The NFL is expected to enact a national anthem policy in 2018 that requires players on the sideline to stand but gives them the option to remain in the locker room if they don't want to stand, NFL Network's Judy Battista and NFL Network Insider Ian Rapoport reported.
Under the anticipated change, individual teams will have the power to set their own policies in order to ensure the anthem is being respected during any on-field action, Rapoport reported. If a player chooses to protest on the sideline, the player's team could potentially fine him and the league could fine the team, Battista reported.
NFL team owners are expected to formally adopt the changes at the Spring League Meeting in Atlanta on Wednesday.
"Maybe this new rule proposal that is being voted on is a 'compromise' between the NFL office and club CEOs on various sides of the issue, but certainly not with player leadership; we weren't there or part of the discussions," NFLPA spokesperson George Atallah said in a statement Wednesday.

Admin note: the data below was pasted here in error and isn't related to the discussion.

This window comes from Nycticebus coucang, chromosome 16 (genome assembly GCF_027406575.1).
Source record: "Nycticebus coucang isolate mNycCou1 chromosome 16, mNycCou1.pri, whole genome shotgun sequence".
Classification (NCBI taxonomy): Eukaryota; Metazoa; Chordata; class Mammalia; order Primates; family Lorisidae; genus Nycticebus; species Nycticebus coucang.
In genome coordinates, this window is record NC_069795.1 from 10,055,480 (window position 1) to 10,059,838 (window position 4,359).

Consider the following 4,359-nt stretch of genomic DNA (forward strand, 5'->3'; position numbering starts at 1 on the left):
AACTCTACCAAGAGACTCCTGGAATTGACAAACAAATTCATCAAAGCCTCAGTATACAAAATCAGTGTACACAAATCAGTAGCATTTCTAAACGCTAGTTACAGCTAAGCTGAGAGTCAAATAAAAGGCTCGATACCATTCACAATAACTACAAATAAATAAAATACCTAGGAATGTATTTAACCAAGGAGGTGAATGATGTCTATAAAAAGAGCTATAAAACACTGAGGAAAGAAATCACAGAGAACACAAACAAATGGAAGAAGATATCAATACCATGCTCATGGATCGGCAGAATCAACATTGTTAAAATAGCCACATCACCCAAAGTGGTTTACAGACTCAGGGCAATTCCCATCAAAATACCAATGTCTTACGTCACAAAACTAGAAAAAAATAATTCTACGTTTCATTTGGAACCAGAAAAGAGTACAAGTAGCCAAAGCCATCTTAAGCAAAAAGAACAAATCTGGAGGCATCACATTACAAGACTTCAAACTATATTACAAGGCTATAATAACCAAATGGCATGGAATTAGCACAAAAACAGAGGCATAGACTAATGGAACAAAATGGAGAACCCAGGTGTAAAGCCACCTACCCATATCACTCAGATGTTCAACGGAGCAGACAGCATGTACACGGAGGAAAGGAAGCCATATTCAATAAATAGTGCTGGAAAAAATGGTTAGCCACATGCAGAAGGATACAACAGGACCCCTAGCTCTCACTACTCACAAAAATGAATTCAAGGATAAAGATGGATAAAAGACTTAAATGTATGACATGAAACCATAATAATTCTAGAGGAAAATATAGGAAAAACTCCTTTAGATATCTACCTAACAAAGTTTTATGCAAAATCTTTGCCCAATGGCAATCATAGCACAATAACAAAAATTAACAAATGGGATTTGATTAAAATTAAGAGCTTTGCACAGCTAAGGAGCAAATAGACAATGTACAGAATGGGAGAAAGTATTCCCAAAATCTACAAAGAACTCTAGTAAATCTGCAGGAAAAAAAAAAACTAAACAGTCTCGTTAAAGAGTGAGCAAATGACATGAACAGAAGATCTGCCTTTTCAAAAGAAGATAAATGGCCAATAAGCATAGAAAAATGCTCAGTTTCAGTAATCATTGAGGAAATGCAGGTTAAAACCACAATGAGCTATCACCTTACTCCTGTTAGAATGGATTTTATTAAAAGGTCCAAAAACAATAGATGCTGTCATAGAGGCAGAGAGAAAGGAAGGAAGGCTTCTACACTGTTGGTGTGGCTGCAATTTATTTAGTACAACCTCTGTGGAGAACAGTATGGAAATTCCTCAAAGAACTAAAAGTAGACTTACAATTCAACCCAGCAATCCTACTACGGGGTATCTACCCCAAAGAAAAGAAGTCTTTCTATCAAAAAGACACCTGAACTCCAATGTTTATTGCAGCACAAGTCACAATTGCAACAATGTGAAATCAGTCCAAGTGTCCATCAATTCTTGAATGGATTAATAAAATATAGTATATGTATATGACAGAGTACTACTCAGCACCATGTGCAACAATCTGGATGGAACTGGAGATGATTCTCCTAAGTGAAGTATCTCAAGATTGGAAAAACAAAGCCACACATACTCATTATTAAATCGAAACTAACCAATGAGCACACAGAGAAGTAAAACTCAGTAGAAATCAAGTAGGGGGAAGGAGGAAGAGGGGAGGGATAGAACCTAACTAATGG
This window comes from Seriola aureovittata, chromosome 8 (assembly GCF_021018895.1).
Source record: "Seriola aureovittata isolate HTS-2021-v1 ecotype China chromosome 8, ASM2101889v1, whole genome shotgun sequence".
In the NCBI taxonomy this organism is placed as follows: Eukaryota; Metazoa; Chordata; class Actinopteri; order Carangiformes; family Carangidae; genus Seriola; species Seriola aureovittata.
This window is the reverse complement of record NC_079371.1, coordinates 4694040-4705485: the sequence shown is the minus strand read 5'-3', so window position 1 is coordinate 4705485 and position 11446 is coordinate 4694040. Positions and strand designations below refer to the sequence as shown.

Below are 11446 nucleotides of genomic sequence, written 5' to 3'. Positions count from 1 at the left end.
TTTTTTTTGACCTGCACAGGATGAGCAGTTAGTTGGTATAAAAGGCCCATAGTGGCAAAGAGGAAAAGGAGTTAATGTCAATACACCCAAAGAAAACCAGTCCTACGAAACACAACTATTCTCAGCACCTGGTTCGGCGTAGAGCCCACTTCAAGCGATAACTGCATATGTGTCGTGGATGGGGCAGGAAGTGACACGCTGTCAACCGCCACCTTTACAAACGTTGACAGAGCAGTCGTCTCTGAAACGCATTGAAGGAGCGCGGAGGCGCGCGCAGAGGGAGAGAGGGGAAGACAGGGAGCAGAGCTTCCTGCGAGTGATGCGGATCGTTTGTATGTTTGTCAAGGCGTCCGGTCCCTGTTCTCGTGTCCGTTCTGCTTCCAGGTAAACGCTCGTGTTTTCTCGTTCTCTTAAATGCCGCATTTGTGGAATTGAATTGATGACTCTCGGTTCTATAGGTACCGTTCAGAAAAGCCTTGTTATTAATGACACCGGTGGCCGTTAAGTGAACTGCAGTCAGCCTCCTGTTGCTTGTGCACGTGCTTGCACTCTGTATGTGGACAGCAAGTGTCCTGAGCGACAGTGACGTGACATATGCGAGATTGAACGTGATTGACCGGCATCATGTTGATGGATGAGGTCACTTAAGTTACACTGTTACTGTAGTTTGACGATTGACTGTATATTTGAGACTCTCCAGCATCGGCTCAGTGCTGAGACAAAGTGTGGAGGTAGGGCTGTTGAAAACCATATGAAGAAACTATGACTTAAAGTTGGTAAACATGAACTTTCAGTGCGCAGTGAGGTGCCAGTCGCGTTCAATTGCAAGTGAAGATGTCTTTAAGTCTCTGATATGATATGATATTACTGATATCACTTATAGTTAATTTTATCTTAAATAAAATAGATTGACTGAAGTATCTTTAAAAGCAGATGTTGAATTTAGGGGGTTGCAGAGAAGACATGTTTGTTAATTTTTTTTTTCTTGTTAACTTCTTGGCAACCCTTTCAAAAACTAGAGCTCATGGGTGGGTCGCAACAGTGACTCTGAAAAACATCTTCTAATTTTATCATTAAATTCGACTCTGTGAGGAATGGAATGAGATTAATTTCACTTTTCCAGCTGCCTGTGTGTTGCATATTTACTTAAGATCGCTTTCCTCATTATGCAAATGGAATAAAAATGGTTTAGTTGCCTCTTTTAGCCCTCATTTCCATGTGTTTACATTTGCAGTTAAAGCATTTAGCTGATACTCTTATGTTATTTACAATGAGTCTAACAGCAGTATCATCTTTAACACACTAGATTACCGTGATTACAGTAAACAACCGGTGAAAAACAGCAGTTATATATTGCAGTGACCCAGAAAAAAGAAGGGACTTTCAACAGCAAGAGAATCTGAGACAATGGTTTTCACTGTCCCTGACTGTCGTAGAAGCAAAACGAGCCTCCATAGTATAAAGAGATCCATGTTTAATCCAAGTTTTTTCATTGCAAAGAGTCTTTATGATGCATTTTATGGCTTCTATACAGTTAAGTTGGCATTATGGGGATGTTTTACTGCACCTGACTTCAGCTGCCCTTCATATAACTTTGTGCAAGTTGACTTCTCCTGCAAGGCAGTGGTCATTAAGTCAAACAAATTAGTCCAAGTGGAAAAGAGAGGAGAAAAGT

The expected change comes after players throughout the league chose not to stand during the anthem prior to the start of games during the 2017 season. The protests, which started in 2016 when Colin Kaepernick took a knee during the anthem to draw awareness to issues of social inequality against minorities, became a central issue for the NFL after President Trump criticized the movement during a speech last September, stating players should be fired for not standing.
After discussing the topic at length with team owners at the Fall League Meeting last year, Goodell said the NFL wouldn't force players to stand for the national anthem even though the league believed they should stand.
Off the field, the league has made a push to address social issues important to players. Working in conjunction with the Players Coalition, the league stepped up its efforts to support players on social issues important to them, dedicating $89 million to efforts combating social inequality.